Other methods

There is actually a method of trying to regularize the corneal shape by implanting curved ring segments of a special plastic called PMMA into the cornea (IntraCorneal Ring Segments). This method works by flattening the middle part of the cornea, and was originally used to treat shortsightedness. However, once LASIK and other excimer laser procedures came into being, this procedure was abandoned for shortsightedness. 

Partly it was due to the reduced accuracy of treatments when compared with LASIK, but partly it was also because many patients who had these implants developed deposits of a whitish material within the cornea after some years. I haven't found a good reason for using this method of treatment at this time, but will continue to monitor studies on this.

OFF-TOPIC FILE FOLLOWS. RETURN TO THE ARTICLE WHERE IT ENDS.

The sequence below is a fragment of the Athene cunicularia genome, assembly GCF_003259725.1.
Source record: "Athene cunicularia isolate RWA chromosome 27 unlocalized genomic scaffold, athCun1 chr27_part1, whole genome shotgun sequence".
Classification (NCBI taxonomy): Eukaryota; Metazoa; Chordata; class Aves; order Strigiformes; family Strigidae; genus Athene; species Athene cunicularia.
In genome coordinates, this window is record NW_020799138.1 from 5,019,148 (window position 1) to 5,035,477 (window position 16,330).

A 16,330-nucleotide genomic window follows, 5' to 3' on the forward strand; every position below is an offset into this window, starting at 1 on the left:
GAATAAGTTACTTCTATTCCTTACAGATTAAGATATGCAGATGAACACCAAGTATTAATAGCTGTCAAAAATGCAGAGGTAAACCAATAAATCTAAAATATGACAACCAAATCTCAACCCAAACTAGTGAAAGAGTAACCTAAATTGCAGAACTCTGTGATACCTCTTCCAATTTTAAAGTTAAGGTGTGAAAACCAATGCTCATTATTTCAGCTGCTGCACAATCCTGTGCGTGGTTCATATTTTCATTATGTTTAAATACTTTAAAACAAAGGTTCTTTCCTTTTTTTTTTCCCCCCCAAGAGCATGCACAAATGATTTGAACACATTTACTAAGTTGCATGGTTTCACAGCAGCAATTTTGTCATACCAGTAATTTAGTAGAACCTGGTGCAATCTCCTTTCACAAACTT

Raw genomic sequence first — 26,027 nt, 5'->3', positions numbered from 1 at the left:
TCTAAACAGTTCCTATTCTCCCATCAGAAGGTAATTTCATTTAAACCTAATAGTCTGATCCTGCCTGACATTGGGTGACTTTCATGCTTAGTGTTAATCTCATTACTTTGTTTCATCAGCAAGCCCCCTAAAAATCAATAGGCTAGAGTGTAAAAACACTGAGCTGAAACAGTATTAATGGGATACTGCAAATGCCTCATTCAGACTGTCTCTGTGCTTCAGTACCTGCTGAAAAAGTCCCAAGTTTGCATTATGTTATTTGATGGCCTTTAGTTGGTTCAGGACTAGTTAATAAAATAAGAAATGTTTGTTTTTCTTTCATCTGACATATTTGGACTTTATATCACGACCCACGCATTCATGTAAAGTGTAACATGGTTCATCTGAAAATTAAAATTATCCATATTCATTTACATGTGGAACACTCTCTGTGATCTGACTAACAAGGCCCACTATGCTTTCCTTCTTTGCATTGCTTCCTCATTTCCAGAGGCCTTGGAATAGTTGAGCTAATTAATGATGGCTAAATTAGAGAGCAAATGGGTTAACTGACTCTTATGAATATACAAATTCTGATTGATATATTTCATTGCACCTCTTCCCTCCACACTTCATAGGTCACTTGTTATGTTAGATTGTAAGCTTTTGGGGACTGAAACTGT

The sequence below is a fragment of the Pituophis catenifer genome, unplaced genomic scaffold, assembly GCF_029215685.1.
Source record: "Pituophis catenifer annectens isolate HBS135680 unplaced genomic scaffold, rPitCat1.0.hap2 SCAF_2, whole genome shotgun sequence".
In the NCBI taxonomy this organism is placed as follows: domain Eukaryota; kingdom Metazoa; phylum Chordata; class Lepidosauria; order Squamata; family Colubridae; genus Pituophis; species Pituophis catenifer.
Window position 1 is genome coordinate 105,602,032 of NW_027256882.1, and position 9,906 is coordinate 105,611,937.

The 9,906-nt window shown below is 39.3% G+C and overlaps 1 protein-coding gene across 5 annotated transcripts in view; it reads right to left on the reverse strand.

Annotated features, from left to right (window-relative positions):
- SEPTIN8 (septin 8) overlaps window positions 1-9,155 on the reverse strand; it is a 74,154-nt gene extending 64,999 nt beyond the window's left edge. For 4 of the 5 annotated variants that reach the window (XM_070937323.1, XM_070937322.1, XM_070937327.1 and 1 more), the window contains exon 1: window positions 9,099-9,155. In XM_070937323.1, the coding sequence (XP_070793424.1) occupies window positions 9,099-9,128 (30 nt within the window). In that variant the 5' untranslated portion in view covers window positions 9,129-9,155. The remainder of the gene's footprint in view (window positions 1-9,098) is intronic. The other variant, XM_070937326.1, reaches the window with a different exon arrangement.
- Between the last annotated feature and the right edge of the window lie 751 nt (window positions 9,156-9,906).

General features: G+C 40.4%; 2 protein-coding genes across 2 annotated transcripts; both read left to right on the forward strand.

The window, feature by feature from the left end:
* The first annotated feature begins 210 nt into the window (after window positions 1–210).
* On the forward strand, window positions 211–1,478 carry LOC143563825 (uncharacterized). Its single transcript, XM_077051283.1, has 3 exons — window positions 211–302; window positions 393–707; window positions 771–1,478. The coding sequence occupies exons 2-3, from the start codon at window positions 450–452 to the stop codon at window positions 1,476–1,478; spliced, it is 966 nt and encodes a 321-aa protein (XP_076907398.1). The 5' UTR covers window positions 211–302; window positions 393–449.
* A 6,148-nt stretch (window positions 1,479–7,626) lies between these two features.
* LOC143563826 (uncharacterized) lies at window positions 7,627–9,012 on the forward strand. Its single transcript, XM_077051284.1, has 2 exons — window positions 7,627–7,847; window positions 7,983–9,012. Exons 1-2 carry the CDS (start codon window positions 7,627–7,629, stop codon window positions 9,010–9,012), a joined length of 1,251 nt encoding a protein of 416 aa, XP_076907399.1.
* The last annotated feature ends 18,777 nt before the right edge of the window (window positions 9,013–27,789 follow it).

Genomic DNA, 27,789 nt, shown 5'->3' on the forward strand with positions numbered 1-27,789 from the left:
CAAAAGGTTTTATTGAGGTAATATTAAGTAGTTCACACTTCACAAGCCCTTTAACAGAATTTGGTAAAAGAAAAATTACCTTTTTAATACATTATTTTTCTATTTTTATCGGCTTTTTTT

Usually those patients having less severe keratoconus can be fitted with either RGP contact lenses or semiscleral lenses, and the more advanced cases would benefit from a corneal graft.

So, keratoconus-an old condition, but patients are getting better options to improve their vision, and finally (!), an option to actually address the condition at its root cause.

PS. This is an old review article I wrote back in 2007 on the treatment options for conditions like keratoconus:

Curr Opin Ophthalmol. 2007 Jul;18(4):284-9. Review.